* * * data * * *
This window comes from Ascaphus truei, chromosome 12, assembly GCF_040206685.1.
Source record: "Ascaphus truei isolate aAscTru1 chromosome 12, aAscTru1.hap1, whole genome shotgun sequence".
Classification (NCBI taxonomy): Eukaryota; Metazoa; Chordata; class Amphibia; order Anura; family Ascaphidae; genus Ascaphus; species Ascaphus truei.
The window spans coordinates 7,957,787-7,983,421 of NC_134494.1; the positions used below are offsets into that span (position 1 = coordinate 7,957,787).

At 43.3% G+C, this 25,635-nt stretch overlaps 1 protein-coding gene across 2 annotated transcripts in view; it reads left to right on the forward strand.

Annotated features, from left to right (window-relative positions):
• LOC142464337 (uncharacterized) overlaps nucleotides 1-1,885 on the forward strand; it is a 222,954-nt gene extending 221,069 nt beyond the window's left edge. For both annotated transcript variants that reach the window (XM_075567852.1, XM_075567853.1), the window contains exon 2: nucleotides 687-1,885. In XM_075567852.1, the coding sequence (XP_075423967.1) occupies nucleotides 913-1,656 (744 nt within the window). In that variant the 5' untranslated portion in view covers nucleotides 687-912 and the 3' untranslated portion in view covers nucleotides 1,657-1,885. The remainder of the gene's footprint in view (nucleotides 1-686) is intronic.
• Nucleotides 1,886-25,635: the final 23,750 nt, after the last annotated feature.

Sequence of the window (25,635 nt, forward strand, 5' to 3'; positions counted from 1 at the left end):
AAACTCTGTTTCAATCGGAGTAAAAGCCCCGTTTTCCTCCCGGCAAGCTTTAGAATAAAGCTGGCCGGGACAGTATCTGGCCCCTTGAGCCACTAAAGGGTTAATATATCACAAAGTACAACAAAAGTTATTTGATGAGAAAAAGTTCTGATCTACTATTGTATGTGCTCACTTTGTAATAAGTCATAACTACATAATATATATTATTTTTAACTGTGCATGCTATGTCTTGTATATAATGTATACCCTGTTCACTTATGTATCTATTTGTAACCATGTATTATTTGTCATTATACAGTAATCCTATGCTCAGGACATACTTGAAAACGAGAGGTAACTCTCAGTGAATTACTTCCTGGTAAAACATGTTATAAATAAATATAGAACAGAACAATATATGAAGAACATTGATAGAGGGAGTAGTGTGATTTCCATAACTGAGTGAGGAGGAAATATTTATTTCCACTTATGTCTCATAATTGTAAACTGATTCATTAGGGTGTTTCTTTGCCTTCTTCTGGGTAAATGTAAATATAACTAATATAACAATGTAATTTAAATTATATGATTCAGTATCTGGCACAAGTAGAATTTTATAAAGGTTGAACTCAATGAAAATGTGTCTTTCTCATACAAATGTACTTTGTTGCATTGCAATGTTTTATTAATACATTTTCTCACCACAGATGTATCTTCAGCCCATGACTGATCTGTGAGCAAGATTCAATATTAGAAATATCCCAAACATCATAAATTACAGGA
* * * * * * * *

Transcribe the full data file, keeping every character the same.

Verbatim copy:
This window comes from Ascaphus truei, chromosome 12, assembly GCF_040206685.1.
Source record: "Ascaphus truei isolate aAscTru1 chromosome 12, aAscTru1.hap1, whole genome shotgun sequence".
Classification (NCBI taxonomy): Eukaryota; Metazoa; Chordata; class Amphibia; order Anura; family Ascaphidae; genus Ascaphus; species Ascaphus truei.
The window spans coordinates 7,957,787-7,983,421 of NC_134494.1; the positions used below are offsets into that span (position 1 = coordinate 7,957,787).

At 43.3% G+C, this 25,635-nt stretch overlaps 1 protein-coding gene across 2 annotated transcripts in view; it reads left to right on the forward strand.

Annotated features, from left to right (window-relative positions):
• LOC142464337 (uncharacterized) overlaps nucleotides 1-1,885 on the forward strand; it is a 222,954-nt gene extending 221,069 nt beyond the window's left edge. For both annotated transcript variants that reach the window (XM_075567852.1, XM_075567853.1), the window contains exon 2: nucleotides 687-1,885. In XM_075567852.1, the coding sequence (XP_075423967.1) occupies nucleotides 913-1,656 (744 nt within the window). In that variant the 5' untranslated portion in view covers nucleotides 687-912 and the 3' untranslated portion in view covers nucleotides 1,657-1,885. The remainder of the gene's footprint in view (nucleotides 1-686) is intronic.
• Nucleotides 1,886-25,635: the final 23,750 nt, after the last annotated feature.

Sequence of the window (25,635 nt, forward strand, 5' to 3'; positions counted from 1 at the left end):
AAACTCTGTTTCAATCGGAGTAAAAGCCCCGTTTTCCTCCCGGCAAGCTTTAGAATAAAGCTGGCCGGGACAGTATCTGGCCCCTTGAGCCACTAAAGGGTTAATATATCACAAAGTACAACAAAAGTTATTTGATGAGAAAAAGTTCTGATCTACTATTGTATGTGCTCACTTTGTAATAAGTCATAACTACATAATATATATTATTTTTAACTGTGCATGCTATGTCTTGTATATAATGTATACCCTGTTCACTTATGTATCTATTTGTAACCATGTATTATTTGTCATTATACAGTAATCCTATGCTCAGGACATACTTGAAAACGAGAGGTAACTCTCAGTGAATTACTTCCTGGTAAAACATGTTATAAATAAATATAGAACAGAACAATATATGAAGAACATTGATAGAGGGAGTAGTGTGATTTCCATAACTGAGTGAGGAGGAAATATTTATTTCCACTTATGTCTCATAATTGTAAACTGATTCATTAGGGTGTTTCTTTGCCTTCTTCTGGGTAAATGTAAATATAACTAATATAACAATGTAATTTAAATTATATGATTCAGTATCTGGCACAAGTAGAATTTTATAAAGGTTGAACTCAATGAAAATGTGTCTTTCTCATACAAATGTACTTTGTTGCATTGCAATGTTTTATTAATACATTTTCTCACCACAGATGTATCTTCAGCCCATGACTGATCTGTGAGCAAGATTCAATATTAGAAATATCCCAAACATCATAAATTACAGGA